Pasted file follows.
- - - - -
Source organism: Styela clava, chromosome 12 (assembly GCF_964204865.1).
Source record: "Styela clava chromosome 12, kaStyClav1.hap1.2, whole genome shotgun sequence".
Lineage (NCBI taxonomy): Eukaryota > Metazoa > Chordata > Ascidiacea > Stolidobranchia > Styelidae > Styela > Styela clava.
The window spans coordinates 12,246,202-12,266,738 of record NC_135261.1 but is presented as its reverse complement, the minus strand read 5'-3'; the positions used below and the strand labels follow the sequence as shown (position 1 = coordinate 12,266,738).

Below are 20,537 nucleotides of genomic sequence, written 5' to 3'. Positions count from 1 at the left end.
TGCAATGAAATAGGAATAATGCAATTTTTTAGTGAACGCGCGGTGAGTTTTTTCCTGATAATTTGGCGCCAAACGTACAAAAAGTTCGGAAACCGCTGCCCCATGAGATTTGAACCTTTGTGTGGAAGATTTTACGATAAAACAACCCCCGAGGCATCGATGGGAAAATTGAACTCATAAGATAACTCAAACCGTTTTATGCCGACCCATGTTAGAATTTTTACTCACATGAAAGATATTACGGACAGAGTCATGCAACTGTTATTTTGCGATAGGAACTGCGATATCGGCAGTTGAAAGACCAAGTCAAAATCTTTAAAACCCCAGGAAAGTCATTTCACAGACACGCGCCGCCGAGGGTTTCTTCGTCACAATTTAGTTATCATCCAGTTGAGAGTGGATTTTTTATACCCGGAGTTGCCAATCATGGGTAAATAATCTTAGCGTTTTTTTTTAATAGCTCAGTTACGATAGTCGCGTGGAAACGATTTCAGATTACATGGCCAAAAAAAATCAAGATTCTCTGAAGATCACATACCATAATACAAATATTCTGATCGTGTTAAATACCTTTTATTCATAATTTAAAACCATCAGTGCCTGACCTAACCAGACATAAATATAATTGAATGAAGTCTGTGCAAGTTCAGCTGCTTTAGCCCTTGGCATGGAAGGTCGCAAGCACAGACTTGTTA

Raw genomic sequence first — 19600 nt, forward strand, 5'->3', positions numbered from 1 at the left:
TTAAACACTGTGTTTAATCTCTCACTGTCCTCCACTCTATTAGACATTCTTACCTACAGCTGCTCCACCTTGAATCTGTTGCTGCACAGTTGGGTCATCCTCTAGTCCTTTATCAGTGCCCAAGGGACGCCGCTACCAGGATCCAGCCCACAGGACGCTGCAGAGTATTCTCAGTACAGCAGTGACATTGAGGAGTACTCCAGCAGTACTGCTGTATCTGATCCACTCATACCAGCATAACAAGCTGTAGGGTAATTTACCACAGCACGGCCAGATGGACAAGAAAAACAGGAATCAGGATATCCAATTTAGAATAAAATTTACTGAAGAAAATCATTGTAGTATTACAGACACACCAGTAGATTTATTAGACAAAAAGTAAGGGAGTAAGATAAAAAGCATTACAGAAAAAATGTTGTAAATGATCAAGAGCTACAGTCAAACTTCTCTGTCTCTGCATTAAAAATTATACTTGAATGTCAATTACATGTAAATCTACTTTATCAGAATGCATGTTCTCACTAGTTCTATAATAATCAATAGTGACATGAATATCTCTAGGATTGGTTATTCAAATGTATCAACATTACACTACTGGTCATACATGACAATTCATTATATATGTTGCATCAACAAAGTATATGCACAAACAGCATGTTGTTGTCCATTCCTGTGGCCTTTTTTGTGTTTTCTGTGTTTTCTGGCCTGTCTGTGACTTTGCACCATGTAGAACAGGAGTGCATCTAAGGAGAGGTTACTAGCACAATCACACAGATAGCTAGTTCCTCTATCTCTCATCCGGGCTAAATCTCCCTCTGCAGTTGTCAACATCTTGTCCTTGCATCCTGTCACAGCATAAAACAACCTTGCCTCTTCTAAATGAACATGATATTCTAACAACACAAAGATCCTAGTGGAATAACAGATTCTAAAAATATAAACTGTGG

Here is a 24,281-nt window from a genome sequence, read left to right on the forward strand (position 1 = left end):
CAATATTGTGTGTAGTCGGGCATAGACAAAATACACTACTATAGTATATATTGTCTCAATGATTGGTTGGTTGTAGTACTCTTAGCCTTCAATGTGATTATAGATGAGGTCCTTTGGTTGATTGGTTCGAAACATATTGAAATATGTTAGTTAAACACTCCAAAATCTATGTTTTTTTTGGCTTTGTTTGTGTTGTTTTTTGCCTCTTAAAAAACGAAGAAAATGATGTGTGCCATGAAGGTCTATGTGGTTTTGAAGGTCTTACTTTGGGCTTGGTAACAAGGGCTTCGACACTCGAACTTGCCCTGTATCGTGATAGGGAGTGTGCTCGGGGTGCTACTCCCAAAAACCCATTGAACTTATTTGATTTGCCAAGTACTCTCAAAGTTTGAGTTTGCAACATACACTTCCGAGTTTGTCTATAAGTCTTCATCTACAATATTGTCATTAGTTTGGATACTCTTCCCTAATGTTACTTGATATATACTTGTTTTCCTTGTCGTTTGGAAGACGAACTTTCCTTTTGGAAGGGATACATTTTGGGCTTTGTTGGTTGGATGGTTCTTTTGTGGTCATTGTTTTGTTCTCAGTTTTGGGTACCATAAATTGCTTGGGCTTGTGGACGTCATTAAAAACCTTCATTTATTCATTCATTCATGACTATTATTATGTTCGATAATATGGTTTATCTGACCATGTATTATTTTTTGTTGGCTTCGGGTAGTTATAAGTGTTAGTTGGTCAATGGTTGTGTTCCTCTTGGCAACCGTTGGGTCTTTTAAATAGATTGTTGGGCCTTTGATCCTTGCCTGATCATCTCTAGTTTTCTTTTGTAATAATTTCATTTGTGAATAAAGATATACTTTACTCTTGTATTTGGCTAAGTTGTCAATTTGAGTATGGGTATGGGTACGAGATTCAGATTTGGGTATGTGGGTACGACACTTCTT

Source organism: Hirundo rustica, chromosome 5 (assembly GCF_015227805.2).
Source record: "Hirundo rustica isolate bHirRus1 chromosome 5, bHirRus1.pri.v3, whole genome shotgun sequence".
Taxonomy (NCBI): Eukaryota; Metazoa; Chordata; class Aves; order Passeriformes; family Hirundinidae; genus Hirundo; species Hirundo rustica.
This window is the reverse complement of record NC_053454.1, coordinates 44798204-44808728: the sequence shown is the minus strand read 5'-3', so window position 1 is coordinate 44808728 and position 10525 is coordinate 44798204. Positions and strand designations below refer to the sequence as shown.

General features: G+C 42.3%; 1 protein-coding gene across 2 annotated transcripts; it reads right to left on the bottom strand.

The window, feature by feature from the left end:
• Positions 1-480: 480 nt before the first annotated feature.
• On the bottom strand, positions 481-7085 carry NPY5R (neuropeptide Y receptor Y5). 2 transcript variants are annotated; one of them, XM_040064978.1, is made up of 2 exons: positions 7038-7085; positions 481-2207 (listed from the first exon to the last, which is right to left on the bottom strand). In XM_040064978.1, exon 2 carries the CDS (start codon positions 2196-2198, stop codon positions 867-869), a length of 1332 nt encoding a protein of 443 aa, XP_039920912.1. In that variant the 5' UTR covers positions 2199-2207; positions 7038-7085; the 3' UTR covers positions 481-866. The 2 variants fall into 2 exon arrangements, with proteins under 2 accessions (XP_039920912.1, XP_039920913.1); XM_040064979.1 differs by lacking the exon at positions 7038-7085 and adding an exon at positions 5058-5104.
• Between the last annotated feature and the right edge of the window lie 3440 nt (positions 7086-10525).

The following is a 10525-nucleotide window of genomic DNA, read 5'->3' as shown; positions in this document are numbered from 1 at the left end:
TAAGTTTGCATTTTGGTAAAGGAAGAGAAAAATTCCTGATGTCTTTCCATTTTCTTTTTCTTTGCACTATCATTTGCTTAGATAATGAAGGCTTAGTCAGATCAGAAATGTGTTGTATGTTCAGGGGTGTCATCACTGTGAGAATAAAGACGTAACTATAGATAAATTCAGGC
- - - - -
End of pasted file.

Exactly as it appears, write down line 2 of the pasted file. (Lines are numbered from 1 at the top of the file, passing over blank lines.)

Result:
Source record: "Styela clava chromosome 12, kaStyClav1.hap1.2, whole genome shotgun sequence".